On Labor Day the The New York Times reported that the American Israel Public Affairs Committee (AIPAC), an “influential pro-Israel lobby group,” was pushing Congress to bomb Syria. By the time the story appeared in Tuesday’s newsprint edition, however, all references to AIPAC had been quietly excised. The websites NewsDiffs and News Sniffer show that the piece was entirely rewritten, more or less. What happened here?

In the original version, reporters Jackie Calmes and Michael Gordon cited AIPAC’s fear of Iran’s arsenal:

Administration officials said the influential pro-Israel lobby group AIPAC was already at work pressing for military action against the government of President Bashar al-Assad, fearing that if Syria escapes American retribution for its use of chemical weapons, Iran might be emboldened in the future to attack Israel.

Quoting an unnamed “administration official,” the pair described the group as an “800-pound gorilla”:

One administration official, who, like others, declined to be identified discussing White House strategy, called AIPAC “the 800-pound gorilla in the room,” and said its allies in Congress had to be saying, “If the White House is not capable of enforcing this red line” against the catastrophic use of chemical weapons, “we’re in trouble.”

Times editors replaced these passages with a few words by Israel President Shimon Peres, who voiced support on Monday for President Obama’s “‘moral and operational’ position” and his confidence that “the United States will respond appropriately to Syria.” Meanwhile the only official to address the looming threat of Iran, in the new version, is Secretary of State John Kerry:

Democrats said [Kerry] had portrayed not only the horrors of chemical weapons inflicted on Syrian civilians in the Aug. 21 attacks outside Damascus, but also the potential threat, if left unanswered, that such weapons posed to regional allies like Israel, Jordan and Turkey. Mr. Kerry argued that inaction could embolden Iran or nonstate terrorists to strike those allies, and further encourage Iran and North Korea to press ahead with their nuclear programs.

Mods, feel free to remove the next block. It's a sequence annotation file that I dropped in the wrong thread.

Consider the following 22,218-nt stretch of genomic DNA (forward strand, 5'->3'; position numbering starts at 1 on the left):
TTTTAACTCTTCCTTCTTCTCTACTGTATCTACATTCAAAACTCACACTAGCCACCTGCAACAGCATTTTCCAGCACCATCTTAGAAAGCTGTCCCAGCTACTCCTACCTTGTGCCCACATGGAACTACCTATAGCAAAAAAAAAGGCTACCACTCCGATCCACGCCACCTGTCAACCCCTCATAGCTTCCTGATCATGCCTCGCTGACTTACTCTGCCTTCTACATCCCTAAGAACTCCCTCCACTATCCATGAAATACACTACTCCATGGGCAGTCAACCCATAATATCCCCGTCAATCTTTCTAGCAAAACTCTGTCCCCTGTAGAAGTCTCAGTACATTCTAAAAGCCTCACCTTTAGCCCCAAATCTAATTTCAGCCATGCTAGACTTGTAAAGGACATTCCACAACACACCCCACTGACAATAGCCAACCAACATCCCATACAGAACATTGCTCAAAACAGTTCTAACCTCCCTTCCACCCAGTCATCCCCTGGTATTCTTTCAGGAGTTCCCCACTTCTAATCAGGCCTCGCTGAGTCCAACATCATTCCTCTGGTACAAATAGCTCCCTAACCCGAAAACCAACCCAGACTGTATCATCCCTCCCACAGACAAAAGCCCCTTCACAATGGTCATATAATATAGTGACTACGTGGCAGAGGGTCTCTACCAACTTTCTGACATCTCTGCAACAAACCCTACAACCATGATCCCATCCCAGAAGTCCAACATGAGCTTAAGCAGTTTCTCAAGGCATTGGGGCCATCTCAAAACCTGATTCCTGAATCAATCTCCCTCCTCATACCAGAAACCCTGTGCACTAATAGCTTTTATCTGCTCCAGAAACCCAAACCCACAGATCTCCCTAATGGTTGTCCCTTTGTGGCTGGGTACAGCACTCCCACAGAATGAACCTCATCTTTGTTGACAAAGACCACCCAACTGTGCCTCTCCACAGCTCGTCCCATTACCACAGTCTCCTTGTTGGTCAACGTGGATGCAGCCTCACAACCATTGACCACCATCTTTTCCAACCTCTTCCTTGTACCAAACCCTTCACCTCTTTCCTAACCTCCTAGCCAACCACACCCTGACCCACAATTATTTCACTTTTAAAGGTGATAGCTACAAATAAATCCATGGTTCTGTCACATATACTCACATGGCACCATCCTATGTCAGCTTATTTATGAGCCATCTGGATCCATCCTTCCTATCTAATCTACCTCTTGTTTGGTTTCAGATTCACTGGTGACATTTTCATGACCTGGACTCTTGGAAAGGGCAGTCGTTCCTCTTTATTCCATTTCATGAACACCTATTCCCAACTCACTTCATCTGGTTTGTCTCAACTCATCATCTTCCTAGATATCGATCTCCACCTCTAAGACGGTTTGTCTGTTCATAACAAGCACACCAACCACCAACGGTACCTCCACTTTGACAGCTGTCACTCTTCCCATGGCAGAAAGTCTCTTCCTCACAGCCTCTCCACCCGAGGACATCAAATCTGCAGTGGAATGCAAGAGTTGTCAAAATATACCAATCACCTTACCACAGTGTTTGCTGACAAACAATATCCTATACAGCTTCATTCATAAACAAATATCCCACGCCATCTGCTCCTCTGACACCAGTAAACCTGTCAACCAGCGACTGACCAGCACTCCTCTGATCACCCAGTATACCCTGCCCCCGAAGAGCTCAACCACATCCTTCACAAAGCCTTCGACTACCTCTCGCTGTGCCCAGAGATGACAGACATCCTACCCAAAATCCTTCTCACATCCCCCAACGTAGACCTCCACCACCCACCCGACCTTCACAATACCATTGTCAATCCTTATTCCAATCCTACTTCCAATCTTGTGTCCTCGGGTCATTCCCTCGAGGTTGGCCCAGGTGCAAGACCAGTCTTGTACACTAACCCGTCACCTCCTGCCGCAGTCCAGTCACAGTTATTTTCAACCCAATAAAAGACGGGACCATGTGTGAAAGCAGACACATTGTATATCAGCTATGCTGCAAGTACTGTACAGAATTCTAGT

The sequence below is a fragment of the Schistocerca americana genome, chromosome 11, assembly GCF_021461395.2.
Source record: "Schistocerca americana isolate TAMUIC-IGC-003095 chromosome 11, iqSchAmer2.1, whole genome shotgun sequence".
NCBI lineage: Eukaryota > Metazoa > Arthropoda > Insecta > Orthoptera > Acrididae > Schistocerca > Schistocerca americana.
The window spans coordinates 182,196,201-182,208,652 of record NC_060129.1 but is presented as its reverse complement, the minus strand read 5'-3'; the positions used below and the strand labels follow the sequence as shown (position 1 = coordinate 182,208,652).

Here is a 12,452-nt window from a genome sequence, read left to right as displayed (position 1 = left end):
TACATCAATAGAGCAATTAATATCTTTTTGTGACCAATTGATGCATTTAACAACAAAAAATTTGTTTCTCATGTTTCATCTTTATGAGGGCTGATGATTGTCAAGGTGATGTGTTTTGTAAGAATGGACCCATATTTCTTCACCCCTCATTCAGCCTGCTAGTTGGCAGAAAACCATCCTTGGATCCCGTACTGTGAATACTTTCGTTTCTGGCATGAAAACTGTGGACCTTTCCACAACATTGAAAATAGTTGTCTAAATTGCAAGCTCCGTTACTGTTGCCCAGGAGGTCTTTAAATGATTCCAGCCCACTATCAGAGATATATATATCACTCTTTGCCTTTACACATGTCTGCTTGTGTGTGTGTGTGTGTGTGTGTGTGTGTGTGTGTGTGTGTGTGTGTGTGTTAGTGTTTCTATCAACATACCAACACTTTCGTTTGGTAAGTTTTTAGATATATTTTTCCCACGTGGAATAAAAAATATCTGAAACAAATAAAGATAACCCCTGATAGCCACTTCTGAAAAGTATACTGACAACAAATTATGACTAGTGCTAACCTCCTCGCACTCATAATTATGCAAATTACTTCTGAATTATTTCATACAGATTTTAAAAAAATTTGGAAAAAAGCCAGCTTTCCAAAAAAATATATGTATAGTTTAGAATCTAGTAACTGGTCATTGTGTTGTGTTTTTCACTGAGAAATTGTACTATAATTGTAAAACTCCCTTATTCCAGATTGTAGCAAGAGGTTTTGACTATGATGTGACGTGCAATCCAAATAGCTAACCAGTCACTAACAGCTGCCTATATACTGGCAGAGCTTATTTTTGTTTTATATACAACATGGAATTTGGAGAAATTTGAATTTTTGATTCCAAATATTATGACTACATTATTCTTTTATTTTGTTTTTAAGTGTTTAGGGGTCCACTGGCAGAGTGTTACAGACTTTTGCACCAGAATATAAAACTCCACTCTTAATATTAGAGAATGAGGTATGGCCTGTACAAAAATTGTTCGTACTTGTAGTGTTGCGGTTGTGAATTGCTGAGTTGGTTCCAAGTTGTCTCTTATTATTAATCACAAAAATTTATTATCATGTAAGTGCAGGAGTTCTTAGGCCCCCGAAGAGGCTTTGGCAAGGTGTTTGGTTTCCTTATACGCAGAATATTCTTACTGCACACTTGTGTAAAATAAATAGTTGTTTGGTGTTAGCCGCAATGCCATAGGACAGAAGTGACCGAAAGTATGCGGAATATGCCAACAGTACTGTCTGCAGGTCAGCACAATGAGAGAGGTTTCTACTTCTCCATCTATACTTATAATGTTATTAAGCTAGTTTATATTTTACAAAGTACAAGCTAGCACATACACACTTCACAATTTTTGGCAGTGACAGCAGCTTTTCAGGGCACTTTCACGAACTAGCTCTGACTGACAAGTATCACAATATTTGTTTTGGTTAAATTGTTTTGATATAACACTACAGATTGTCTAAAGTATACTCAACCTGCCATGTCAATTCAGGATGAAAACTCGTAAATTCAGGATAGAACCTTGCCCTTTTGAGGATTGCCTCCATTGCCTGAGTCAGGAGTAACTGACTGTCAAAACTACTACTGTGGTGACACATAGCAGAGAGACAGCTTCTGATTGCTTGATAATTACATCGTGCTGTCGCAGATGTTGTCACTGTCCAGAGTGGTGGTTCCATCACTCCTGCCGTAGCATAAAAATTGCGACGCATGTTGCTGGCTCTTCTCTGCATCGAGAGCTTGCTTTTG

In an email to Gawker, a spokeswoman for the paper said that “we regularly edit web stories for the print paper this particular change was made to avoid repeating the same thought which ran in a page one story on Monday,” referring to a story written by the same reporters and published in Labor Day’s edition. (That thought was AIPAC being an “800-pound gorilla,” which was reproduced in full.) But the paper declined to explain why the other passage, about AIPAC “pressing for military action,” disappeared without notice.

The only other clue came from Times political reporter Michael Barbaro, who sniped at The Huffington Post’s Michael Calderone for noting the piece’s hidden evolution:

In an follow-up email addressing the rewrite, the same spokesman told Gawker: “We regularly edit web stories for print for space. We do not note changes in the stories unless there was an error.”

(H/T Michael Calderone)

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